WASHINGTON — Two federal lawmakers are calling on PR firms to turn over information on climate change campaigns produced for big oil clients, according to the Washington Post.

The Post reports that two House Democrats — Arizona Rep. Raúl M. Grijalva, the House Natural Resources Committee chair, and California Rep. Katie Porter, who chairs the committee’s oversight and investigations subcommittee — are asking five firms for their records: DDC Public Affairs, FTI Consulting, Singer Associates, Story Partners, and Blue Advertising, as well as the American Petroleum Institute.

In a letter shared with the Post’s Climate 202 newsletter, Grijalva and Porter asked the firms for all documents and communications tied to work for fossil fuel companies from Jan 1, 2013 to the present. Grijalva could subpoena firms that don’t meet the June 27 deadline to do so.

“For decades, fossil fuel companies and associations have engaged in public relations campaigns to downplay the threat of climate change and the central role fossil fuels have played in causing it,” the lawmakers wrote. “These influence campaigns were intended to prevent the country from taking critical steps to address the climate crisis.”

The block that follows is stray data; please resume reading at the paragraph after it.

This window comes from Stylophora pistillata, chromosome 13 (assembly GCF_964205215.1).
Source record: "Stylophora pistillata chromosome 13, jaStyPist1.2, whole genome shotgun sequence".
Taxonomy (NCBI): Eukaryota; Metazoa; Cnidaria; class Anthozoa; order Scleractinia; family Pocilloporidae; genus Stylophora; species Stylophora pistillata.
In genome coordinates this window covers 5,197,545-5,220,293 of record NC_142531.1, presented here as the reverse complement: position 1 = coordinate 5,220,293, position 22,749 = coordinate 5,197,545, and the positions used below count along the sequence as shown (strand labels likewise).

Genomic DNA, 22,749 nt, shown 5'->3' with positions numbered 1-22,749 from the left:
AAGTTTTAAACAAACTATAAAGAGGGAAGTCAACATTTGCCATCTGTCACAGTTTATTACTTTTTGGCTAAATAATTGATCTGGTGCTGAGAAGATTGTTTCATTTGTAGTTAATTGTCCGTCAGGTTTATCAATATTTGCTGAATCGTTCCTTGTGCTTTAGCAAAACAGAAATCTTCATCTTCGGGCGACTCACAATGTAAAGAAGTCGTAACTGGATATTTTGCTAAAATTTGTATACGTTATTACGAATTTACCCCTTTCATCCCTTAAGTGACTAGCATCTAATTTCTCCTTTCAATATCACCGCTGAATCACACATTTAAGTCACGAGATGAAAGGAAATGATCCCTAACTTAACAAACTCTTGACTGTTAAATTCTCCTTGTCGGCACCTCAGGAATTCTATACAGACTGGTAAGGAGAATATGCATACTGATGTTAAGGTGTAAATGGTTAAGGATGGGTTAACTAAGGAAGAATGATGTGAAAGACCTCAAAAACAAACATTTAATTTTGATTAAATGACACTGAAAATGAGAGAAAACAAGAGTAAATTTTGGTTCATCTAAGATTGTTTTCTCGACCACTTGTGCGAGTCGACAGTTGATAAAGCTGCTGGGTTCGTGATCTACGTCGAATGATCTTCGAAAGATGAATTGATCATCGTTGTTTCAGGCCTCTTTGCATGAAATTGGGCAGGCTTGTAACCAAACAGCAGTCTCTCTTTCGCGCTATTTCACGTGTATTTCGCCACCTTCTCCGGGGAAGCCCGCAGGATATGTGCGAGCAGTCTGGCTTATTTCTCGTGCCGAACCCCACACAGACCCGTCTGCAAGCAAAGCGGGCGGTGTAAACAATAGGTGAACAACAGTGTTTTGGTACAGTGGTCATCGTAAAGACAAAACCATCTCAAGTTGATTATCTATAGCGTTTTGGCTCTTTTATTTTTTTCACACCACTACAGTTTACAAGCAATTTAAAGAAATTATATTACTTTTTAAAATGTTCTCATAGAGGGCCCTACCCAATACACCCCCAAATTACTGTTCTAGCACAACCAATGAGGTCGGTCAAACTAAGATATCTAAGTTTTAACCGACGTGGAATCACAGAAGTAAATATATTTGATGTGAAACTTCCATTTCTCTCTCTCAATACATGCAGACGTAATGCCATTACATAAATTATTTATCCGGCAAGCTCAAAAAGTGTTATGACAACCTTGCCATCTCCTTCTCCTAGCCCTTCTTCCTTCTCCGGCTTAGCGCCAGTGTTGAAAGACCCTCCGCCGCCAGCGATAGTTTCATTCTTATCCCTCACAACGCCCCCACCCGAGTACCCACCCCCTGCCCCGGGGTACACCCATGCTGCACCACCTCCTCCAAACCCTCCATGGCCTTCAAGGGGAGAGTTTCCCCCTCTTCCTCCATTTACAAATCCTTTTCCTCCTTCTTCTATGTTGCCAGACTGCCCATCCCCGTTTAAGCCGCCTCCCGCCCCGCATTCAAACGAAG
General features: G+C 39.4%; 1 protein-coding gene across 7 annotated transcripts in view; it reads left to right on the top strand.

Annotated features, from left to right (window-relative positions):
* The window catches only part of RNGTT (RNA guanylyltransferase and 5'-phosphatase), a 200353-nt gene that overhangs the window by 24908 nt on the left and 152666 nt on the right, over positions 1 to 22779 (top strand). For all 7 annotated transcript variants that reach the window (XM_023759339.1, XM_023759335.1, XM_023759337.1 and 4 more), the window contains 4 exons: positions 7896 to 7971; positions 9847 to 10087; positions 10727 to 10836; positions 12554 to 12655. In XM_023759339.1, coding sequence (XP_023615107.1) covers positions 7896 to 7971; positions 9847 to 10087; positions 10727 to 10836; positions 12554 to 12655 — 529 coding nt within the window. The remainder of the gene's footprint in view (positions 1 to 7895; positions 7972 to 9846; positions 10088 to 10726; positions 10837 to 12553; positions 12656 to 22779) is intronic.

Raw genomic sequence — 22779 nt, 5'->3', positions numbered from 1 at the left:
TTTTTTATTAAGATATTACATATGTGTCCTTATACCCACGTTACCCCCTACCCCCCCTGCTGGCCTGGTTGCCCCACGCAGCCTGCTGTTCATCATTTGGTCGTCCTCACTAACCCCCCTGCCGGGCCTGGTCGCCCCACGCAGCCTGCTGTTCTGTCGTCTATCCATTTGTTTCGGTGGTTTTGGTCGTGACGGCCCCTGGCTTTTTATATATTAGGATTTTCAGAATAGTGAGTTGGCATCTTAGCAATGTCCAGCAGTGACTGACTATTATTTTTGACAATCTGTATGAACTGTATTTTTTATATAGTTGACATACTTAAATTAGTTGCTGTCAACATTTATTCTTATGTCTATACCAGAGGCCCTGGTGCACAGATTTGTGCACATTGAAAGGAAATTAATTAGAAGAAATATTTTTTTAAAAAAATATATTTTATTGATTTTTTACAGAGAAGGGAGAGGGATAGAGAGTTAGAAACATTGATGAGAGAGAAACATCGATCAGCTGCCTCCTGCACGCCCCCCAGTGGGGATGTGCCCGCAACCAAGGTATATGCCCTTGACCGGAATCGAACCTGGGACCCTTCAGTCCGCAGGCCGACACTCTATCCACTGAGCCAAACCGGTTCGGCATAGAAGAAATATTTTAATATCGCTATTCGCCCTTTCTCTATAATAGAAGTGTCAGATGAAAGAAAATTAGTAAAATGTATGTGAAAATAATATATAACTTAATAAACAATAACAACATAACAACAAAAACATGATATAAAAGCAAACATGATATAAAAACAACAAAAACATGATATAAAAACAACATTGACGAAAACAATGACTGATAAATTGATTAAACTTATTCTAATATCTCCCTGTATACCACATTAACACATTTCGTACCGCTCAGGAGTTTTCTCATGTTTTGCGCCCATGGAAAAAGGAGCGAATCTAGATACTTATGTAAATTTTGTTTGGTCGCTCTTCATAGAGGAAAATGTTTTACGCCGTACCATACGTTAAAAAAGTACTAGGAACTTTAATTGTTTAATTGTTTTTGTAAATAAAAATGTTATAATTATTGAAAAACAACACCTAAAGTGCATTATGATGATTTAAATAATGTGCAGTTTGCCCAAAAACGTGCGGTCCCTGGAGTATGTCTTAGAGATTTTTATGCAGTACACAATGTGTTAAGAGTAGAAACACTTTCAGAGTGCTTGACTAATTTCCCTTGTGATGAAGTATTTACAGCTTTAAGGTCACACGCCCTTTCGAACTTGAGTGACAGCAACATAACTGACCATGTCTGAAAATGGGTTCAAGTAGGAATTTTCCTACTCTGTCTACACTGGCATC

The call for information is the latest step in an ongoing campaign to see agencies cut ties with the world’s biggest polluters.

In January, more than 450 scientists called on PR and advertising firms to stop working with fossil fuel companies.

The effort was coordinated in partnership with the Union of Concerned Scientists and Clean Creatives, an ad and PR industry advocacy organization which, in November, launched a high-profile celebrity and influencer campaign calling on Edelman to drop fossil fuel clients, most notably ExxonMobil.

Two weeks earlier, Edelman unveiled a series of actions it pledged to take in response to those calls, which include walking away from companies that do not meet a series of criteria on climate action. At that time, Edelman identified 20 emissions-intensive clients for follow-up discussions after a 60-day review of its portfolio.

Edelman, however, stopped short of dropping fossil fuel companies across-the-board, saying its work pushing clients toward achieving net zero goals is more productive than walking away.